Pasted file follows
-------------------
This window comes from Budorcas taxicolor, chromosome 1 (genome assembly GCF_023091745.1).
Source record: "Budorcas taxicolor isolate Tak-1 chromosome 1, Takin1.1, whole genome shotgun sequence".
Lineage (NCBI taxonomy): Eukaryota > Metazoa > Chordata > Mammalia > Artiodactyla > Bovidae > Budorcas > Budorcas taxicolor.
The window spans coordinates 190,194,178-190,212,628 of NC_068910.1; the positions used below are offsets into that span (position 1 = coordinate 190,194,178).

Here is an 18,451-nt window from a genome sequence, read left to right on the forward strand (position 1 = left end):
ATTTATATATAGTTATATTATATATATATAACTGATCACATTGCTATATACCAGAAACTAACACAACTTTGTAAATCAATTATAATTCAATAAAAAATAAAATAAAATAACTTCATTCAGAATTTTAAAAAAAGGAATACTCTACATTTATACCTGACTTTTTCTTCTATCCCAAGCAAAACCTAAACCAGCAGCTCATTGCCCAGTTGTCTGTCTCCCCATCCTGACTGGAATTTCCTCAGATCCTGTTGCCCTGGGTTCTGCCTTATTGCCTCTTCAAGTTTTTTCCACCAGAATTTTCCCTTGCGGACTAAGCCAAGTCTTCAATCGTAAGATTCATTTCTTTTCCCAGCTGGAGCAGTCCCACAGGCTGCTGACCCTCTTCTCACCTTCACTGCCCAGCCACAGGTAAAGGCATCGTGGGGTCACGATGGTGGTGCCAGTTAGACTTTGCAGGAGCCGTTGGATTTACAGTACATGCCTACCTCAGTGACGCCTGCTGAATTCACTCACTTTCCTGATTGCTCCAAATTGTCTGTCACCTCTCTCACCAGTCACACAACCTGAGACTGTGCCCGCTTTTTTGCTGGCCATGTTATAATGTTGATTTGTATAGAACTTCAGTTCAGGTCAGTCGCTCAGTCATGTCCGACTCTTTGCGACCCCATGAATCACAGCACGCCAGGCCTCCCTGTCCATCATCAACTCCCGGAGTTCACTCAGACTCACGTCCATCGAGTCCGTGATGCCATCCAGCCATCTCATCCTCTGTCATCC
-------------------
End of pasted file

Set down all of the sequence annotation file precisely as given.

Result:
This window comes from Budorcas taxicolor, chromosome 1 (genome assembly GCF_023091745.1).
Source record: "Budorcas taxicolor isolate Tak-1 chromosome 1, Takin1.1, whole genome shotgun sequence".
Lineage (NCBI taxonomy): Eukaryota > Metazoa > Chordata > Mammalia > Artiodactyla > Bovidae > Budorcas > Budorcas taxicolor.
The window spans coordinates 190,194,178-190,212,628 of NC_068910.1; the positions used below are offsets into that span (position 1 = coordinate 190,194,178).

Here is an 18,451-nt window from a genome sequence, read left to right on the forward strand (position 1 = left end):
ATTTATATATAGTTATATTATATATATATAACTGATCACATTGCTATATACCAGAAACTAACACAACTTTGTAAATCAATTATAATTCAATAAAAAATAAAATAAAATAACTTCATTCAGAATTTTAAAAAAAGGAATACTCTACATTTATACCTGACTTTTTCTTCTATCCCAAGCAAAACCTAAACCAGCAGCTCATTGCCCAGTTGTCTGTCTCCCCATCCTGACTGGAATTTCCTCAGATCCTGTTGCCCTGGGTTCTGCCTTATTGCCTCTTCAAGTTTTTTCCACCAGAATTTTCCCTTGCGGACTAAGCCAAGTCTTCAATCGTAAGATTCATTTCTTTTCCCAGCTGGAGCAGTCCCACAGGCTGCTGACCCTCTTCTCACCTTCACTGCCCAGCCACAGGTAAAGGCATCGTGGGGTCACGATGGTGGTGCCAGTTAGACTTTGCAGGAGCCGTTGGATTTACAGTACATGCCTACCTCAGTGACGCCTGCTGAATTCACTCACTTTCCTGATTGCTCCAAATTGTCTGTCACCTCTCTCACCAGTCACACAACCTGAGACTGTGCCCGCTTTTTTGCTGGCCATGTTATAATGTTGATTTGTATAGAACTTCAGTTCAGGTCAGTCGCTCAGTCATGTCCGACTCTTTGCGACCCCATGAATCACAGCACGCCAGGCCTCCCTGTCCATCATCAACTCCCGGAGTTCACTCAGACTCACGTCCATCGAGTCCGTGATGCCATCCAGCCATCTCATCCTCTGTCATCC